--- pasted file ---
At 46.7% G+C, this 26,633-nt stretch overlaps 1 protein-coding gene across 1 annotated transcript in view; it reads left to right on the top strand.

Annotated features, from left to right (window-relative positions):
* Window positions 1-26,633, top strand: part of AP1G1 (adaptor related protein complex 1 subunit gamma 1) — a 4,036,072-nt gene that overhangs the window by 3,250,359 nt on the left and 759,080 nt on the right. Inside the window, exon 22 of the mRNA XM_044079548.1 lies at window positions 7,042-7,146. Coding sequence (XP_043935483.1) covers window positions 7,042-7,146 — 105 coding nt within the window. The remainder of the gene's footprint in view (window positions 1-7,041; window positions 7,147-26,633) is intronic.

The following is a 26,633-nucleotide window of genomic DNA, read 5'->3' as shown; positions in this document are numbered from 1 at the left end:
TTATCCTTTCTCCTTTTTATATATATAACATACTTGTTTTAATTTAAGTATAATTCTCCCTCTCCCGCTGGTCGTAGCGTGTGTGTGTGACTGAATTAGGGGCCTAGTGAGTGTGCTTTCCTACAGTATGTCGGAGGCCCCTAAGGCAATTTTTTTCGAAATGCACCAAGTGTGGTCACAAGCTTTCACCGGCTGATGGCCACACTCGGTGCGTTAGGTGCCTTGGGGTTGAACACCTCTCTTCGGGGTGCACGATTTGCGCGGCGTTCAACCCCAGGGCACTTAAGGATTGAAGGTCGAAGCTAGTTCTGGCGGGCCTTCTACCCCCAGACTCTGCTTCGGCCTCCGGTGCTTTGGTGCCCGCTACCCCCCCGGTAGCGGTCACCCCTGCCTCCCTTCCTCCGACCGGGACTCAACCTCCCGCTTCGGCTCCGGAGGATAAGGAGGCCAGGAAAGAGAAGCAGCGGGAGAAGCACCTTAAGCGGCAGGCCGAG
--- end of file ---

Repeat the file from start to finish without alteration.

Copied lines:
At 46.7% G+C, this 26,633-nt stretch overlaps 1 protein-coding gene across 1 annotated transcript in view; it reads left to right on the top strand.

Annotated features, from left to right (window-relative positions):
* Window positions 1-26,633, top strand: part of AP1G1 (adaptor related protein complex 1 subunit gamma 1) — a 4,036,072-nt gene that overhangs the window by 3,250,359 nt on the left and 759,080 nt on the right. Inside the window, exon 22 of the mRNA XM_044079548.1 lies at window positions 7,042-7,146. Coding sequence (XP_043935483.1) covers window positions 7,042-7,146 — 105 coding nt within the window. The remainder of the gene's footprint in view (window positions 1-7,041; window positions 7,147-26,633) is intronic.

The following is a 26,633-nucleotide window of genomic DNA, read 5'->3' as shown; positions in this document are numbered from 1 at the left end:
TTATCCTTTCTCCTTTTTATATATATAACATACTTGTTTTAATTTAAGTATAATTCTCCCTCTCCCGCTGGTCGTAGCGTGTGTGTGTGACTGAATTAGGGGCCTAGTGAGTGTGCTTTCCTACAGTATGTCGGAGGCCCCTAAGGCAATTTTTTTCGAAATGCACCAAGTGTGGTCACAAGCTTTCACCGGCTGATGGCCACACTCGGTGCGTTAGGTGCCTTGGGGTTGAACACCTCTCTTCGGGGTGCACGATTTGCGCGGCGTTCAACCCCAGGGCACTTAAGGATTGAAGGTCGAAGCTAGTTCTGGCGGGCCTTCTACCCCCAGACTCTGCTTCGGCCTCCGGTGCTTTGGTGCCCGCTACCCCCCCGGTAGCGGTCACCCCTGCCTCCCTTCCTCCGACCGGGACTCAACCTCCCGCTTCGGCTCCGGAGGATAAGGAGGCCAGGAAAGAGAAGCAGCGGGAGAAGCACCTTAAGCGGCAGGCCGAG